Yes, a cow is a pivotal part of Kelly Reichardt’s acclaimed seventh film, “First Cow,” but the period drama is much more than that. Based on a portion of “The Half Life” by Jonathan Raymond, who co-wrote the screenplay, the A24 release centers on two men whose unexpected friendship allows them to flourish in the harsh economic and societal realities of the Oregon Territory in the mid-19th Century. The 2004 novel actually started a long collaboration on Reichardt’s films “Oldjoy,” “Wendy and Lucy,” “Meek’s Cutoff” and “Night Moves.”

READ MORE: Kelly Reichardt makes a tranquil North-Western story about the nature of friendship with “First Cow” [Telluride Review]

“I wrote him and asked him if he had any short stories, which led to us [adapting another of his works], ‘Old Joy,’ which was kind of the beginning of our thing. So, ‘The Half-life’s’ always been sort of been hanging in the air. We just never really knew how to get our arms around it,” Reichardt says. “My films maybe span two weeks of time and this was 40 years and there’s like an ocean voyage to China. And it was really outside my scope. So, for a couple of decades, we’ve been just shooting the shit over it. ‘How would we do it? Blah blah, blah.’ And then finally, the idea of the cow was sort of broke the logjam and that we would focus on the 1800s because the book goes between contemporary Portland and [that period of time].”

Another revelation that made the film work was Raymond’s ability to fuse two characters into King Lu, portrayed by relatively unknown British actor Orion Lee. And Lu’s relationship with Cookie, played by John Magaro (“Unbroken,” “The Umbrella Academy”), is still at the heart of the original novel. Although, how they meet on screen is somewhat less dramatic than in the book where they find each other in a Chinese jail.

“King Lu and Cookie talk through a hole in a wall for a decade and fall in love,” Reichardt says of the novel. “The love story of the two friends is definitely in the book. It’s two outsiders who find an attachment to each other. Like all relationships it’s changing as it goes.”

Making a period piece on an independent film budget isn’t easy, but Reichardt pulled it off wonderfully with “Meek’s Cutoff” in 2010. That film, however, took place in 1845, after the advent of photography. “First Cow,” on the other hand, takes place before photography was invented and in a part of the country that wasn’t captured until decades later. She notes that even the Oregon Historical Society didn’t really have much reference material to assist them.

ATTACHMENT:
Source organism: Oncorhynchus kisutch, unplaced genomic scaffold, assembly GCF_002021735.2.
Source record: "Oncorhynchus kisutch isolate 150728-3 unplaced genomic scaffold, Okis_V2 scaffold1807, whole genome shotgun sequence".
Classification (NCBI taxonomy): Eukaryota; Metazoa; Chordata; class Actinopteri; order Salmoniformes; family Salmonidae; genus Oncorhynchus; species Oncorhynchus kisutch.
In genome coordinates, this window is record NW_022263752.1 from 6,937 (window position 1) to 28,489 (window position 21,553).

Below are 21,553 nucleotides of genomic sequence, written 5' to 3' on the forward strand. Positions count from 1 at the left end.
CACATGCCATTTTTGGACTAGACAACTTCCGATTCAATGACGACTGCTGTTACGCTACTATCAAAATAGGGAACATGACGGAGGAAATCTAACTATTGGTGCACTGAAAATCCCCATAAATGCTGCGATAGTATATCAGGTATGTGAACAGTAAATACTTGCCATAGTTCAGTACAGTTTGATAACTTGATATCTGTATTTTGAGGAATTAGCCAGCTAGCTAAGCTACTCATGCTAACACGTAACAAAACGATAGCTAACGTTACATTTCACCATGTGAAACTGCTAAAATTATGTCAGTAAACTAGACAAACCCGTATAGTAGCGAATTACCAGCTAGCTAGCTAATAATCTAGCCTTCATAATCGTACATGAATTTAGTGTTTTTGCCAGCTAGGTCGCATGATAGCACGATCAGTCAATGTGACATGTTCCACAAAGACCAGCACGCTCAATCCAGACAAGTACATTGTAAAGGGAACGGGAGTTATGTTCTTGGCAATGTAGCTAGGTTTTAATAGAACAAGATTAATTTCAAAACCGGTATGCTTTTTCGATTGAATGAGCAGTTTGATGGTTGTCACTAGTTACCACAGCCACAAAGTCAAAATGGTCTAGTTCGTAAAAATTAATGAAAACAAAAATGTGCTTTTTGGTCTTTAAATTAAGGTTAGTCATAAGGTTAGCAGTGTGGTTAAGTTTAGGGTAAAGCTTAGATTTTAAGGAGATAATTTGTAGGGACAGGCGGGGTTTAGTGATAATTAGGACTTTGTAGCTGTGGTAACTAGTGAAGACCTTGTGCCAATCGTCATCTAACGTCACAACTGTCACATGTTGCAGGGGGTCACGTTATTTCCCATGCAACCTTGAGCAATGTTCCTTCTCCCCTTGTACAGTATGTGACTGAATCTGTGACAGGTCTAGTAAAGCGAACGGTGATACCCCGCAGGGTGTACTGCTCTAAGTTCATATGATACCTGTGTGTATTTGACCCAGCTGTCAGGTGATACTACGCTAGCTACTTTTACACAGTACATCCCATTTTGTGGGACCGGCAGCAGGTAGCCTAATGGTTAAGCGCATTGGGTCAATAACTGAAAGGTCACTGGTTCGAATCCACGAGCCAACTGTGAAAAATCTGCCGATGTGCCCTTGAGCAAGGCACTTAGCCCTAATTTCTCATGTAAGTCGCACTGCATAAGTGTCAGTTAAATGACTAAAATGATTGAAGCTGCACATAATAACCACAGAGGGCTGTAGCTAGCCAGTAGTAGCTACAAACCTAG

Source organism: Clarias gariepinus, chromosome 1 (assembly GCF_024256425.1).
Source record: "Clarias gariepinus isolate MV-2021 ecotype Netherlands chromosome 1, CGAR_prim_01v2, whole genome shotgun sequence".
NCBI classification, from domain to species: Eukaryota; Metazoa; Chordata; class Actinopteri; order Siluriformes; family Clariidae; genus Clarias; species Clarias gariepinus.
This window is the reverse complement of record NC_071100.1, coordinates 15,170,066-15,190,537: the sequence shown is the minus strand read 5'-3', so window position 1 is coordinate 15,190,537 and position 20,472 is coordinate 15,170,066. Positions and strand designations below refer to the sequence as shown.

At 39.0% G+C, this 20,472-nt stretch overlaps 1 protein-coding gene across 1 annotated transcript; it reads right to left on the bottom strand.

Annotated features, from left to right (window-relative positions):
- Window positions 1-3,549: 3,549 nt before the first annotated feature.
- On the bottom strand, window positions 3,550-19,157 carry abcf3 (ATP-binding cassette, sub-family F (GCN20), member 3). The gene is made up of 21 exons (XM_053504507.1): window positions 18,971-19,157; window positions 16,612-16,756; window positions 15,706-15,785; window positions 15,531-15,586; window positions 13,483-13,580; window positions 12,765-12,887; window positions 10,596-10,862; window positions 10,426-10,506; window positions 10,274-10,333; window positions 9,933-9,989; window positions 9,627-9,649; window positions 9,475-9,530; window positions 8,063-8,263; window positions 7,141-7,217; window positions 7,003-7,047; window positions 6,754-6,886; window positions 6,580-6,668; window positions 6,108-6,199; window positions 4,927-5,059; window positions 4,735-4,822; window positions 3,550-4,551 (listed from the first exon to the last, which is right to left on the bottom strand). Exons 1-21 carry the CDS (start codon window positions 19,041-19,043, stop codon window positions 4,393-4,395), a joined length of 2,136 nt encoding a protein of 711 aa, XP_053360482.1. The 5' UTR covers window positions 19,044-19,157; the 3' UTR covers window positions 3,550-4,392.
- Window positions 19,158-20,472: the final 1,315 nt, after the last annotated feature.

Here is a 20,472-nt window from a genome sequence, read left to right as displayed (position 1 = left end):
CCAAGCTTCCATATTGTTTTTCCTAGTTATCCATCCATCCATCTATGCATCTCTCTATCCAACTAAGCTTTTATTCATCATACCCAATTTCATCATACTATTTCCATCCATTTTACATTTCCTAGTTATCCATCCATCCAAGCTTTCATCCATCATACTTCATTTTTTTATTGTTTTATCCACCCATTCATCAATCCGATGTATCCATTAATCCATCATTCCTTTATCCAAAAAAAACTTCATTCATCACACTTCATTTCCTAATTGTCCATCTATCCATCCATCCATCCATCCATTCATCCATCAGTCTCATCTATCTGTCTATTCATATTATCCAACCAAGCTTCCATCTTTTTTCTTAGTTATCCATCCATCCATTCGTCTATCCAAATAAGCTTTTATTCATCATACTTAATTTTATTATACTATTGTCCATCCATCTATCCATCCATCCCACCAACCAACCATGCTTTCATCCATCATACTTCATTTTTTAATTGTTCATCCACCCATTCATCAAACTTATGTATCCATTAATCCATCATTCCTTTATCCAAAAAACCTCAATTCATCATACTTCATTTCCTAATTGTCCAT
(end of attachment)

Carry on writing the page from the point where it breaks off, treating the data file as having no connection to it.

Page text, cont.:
“Some of the research came from London with a fellow named Phillip Clark who was a big help, But yeah, we were all cramming and sharing information and the people we met,” Reichardt recalls. “We got connected to the Grand Ronde, which is this Confederation of tribes near Eugene, Oregon. And they had just opened this beautiful museum and they opened their library up for us, and we became friendly with the people there. It’s their canoe that’s in the movie. They [also connected] us with someone that spoke the language and, through them, I think we found the woman that could make the cedar capes and hats .”

Finding the right actors to play Cookie and King Lu was just as big an endeavor. Reichardt stayed in Portland while her casting director, Gayle Keller (“Hustlers”), went on a far-reaching mission to find, in particular, King Lu.

“We, we watched auditions from like hundreds of people. I mean, the amount of a Kung Fu movies that Gayle had to sit through. The Chinese actor is really up against it, I realized,” Reichardt says. “It was really depressing the roles that a lot of Asian actors have to work their world around. And Orion read like three or four times and it was a process with him because we didn’t really have any immediate touchstones culturally as far as in art or movies or anything to immediately connect on.”

She continues, “Cookie was easier. I Skyped with Magaro kind of early on. And as soon as I talking to him, I was just like, ‘Oh he’s Cookie. He’s got to be Cookie.’ He’s not what I expected Cookie to be, but he also is. And [producer] Scott Rudin knew Magaro quite well from a lot of his theater stuff and I have known him more cause he had been in Todd Haynes, ‘Carol.‘”

Despite the importance of both roles to the film, Magaro, Lee and Reichardt didn’t physically meet each other until both actors came to the set in Oregon.

“April got them in their outfits and we sent them off with a survivalist into the woods to go camping together and, and just to learn how to build traps, how to skin a squirrel, how to make fire without matches, all these various things that they would need,” Reichardt says. “And, Magaro, he was doing Lewis and Clark cookbook recipes back in Hell’s Kitchen in New York leading up to it.”

While the cow gets the credit in the title, it’s the “oily cakes” her milk allows Cookie to create that really drives the dramatic conflict in the film. And, yes, there were a ton of the delicious critters on set.

Sean Fung, the assistant prop man, made a million oily cakes and John Magaro made a million oily cakes. And the crew ate a million oily cakes,” Reichardt says with a smile. “It’s like fried dough. Delicious enough. How wrong can you go?”

First Cow” opens in Los Angeles and New York on Friday.